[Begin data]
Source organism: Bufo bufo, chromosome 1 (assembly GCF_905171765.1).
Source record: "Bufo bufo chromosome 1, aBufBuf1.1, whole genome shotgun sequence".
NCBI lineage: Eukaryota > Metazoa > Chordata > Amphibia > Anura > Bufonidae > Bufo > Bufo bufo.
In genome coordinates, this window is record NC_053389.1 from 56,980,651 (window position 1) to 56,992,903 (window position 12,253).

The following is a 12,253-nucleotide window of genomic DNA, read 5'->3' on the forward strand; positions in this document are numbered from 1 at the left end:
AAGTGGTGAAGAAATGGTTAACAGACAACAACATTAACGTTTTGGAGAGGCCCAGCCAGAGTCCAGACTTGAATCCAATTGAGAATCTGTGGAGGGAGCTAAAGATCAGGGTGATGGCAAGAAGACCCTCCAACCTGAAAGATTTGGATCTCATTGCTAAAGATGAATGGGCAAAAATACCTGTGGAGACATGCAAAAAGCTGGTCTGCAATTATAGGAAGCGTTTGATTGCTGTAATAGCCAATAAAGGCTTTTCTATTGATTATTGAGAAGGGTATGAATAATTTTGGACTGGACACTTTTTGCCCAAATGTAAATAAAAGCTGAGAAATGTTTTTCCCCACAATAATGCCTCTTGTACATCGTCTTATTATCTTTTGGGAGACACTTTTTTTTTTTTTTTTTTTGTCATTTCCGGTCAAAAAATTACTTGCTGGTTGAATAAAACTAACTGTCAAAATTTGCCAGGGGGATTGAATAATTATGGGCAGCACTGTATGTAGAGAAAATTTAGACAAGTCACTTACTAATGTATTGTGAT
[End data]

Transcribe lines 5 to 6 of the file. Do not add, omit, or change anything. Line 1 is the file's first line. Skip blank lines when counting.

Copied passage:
The following is a 12,253-nucleotide window of genomic DNA, read 5'->3' on the forward strand; positions in this document are numbered from 1 at the left end:
AAGTGGTGAAGAAATGGTTAACAGACAACAACATTAACGTTTTGGAGAGGCCCAGCCAGAGTCCAGACTTGAATCCAATTGAGAATCTGTGGAGGGAGCTAAAGATCAGGGTGATGGCAAGAAGACCCTCCAACCTGAAAGATTTGGATCTCATTGCTAAAGATGAATGGGCAAAAATACCTGTGGAGACATGCAAAAAGCTGGTCTGCAATTATAGGAAGCGTTTGATTGCTGTAATAGCCAATAAAGGCTTTTCTATTGATTATTGAGAAGGGTATGAATAATTTTGGACTGGACACTTTTTGCCCAAATGTAAATAAAAGCTGAGAAATGTTTTTCCCCACAATAATGCCTCTTGTACATCGTCTTATTATCTTTTGGGAGACACTTTTTTTTTTTTTTTTTTTGTCATTTCCGGTCAAAAAATTACTTGCTGGTTGAATAAAACTAACTGTCAAAATTTGCCAGGGGGATTGAATAATTATGGGCAGCACTGTATGTAGAGAAAATTTAGACAAGTCACTTACTAATGTATTGTGAT